Over the past week, California has averaged roughly 96 new daily cases per 100,000 residents. That puts us in a tie with Rhode Island for the second-highest rate among all states, trailing only Arizona’s 112, according to data from the Centers for Disease Control and Prevention. The nationwide daily average over the past week has been far lower — about 64 per 100,000 people.

Monday also brought 379 deaths, marking California’s sixth-highest daily death toll.

A map showing most of California under stay-at-home order, most northern counties in Tier 1 and Humboldt County in Tier 2.
A description of the tiers California uses to determine when counties can let businesses open.

See the latest on California’s coronavirus closures and reopenings, and the metrics that inform them, with our tracker.

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Around the nation and the world

The dangers of vaccine misinformation seem to have come to a head in this story of a Wisconsin pharmacist who intentionally spoiled hundreds of doses of COVID-19 vaccine. Steven Brandenburg ruined 57 vials of the Moderna vaccine, which contained enough doses to inoculate more than 500 people, because he wrongly believed the shots would alter people’s DNA, according to court documents released Monday.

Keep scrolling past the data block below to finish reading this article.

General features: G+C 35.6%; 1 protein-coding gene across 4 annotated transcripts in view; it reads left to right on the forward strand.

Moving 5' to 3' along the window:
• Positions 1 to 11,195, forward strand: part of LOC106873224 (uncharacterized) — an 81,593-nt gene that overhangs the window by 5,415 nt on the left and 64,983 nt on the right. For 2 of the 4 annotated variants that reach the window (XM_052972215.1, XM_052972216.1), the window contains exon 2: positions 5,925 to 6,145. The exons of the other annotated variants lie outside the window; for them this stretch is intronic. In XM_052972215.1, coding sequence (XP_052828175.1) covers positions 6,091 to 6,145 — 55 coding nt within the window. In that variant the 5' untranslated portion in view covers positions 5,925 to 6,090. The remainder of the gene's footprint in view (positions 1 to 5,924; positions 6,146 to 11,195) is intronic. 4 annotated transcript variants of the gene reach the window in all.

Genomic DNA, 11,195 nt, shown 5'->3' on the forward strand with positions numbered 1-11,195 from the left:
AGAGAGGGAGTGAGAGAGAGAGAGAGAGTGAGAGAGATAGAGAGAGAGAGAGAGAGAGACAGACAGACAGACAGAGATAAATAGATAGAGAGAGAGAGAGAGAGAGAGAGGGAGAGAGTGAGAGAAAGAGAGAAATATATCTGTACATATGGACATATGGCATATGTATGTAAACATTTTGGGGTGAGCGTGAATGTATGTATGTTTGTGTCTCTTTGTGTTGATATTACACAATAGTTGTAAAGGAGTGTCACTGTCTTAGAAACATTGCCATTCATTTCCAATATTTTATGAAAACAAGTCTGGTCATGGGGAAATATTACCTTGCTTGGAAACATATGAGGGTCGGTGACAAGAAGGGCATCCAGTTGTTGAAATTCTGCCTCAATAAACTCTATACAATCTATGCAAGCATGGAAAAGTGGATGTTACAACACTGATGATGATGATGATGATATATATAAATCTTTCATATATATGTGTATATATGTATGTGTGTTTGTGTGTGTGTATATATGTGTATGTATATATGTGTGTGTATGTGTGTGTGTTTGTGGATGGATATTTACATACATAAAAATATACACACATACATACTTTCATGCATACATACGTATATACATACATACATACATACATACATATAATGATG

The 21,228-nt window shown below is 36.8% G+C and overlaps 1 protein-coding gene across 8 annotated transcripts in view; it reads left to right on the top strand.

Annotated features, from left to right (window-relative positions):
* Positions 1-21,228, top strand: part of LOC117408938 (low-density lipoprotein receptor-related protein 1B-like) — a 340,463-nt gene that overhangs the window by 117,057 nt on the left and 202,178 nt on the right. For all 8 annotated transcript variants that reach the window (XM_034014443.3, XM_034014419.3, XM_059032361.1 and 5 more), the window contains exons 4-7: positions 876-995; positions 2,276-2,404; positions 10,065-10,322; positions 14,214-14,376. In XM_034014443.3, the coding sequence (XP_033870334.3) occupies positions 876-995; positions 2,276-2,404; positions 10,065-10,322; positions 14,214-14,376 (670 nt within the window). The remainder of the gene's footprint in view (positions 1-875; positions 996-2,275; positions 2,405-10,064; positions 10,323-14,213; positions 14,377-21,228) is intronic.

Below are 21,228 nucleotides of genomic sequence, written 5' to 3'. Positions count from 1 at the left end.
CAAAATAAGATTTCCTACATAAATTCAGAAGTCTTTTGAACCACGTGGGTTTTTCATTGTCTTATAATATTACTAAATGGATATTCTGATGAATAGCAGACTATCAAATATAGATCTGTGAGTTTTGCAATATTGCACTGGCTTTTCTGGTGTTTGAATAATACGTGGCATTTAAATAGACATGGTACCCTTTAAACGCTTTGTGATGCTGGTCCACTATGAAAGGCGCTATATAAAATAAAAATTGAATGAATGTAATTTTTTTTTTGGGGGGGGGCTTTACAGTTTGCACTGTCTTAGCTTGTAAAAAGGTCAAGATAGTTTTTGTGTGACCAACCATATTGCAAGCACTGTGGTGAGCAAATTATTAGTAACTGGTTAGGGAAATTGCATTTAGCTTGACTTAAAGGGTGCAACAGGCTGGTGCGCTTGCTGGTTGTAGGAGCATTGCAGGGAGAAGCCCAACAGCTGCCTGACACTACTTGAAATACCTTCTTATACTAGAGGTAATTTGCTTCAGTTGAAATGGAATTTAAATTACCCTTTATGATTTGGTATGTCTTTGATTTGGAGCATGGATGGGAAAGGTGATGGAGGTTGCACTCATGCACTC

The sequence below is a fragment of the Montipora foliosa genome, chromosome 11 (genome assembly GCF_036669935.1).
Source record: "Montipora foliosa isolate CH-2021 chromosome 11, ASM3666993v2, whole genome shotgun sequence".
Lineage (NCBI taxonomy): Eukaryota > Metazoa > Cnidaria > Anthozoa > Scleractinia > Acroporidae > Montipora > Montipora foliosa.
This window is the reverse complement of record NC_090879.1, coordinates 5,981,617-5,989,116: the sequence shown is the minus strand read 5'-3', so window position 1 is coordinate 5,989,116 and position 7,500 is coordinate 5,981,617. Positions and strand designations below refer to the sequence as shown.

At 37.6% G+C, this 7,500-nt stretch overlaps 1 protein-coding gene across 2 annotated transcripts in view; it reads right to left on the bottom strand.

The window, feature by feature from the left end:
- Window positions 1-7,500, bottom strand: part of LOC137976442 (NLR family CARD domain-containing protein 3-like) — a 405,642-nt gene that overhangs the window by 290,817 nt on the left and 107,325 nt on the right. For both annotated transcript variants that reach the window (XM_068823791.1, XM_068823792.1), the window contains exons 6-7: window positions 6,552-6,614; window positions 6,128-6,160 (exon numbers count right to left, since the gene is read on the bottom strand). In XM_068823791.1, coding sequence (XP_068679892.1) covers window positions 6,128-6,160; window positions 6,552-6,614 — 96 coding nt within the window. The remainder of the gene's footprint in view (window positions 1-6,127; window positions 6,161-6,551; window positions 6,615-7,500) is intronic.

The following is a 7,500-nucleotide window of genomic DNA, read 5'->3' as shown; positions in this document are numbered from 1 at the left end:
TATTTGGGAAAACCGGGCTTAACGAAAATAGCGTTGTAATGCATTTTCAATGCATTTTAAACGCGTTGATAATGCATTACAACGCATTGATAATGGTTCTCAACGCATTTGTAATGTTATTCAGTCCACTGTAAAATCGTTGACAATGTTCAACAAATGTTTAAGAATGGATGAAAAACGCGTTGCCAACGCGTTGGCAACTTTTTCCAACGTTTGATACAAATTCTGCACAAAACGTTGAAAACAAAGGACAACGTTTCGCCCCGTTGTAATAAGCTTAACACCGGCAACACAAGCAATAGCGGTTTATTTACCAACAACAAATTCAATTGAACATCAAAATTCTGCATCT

“He’d formed this belief they were unsafe,” Ozaukee County District Attorney Adam Gerol said during a virtual hearing.


Brandenburg, an admitted conspiracy theorist, reportedly said that he deliberately removed the vials from refrigeration at the Grafton medical center where he worked, left them out overnight on Christmas Eve, returned them, then left them out again overnight on Christmas. A pharmacy technician discovered the vials outside on Dec. 26. Police said the likely ruined doses were worth between $8,000 and $11,000 — though Gerol said the doses will have to be tested to make sure they’re ineffective before charges can be filed.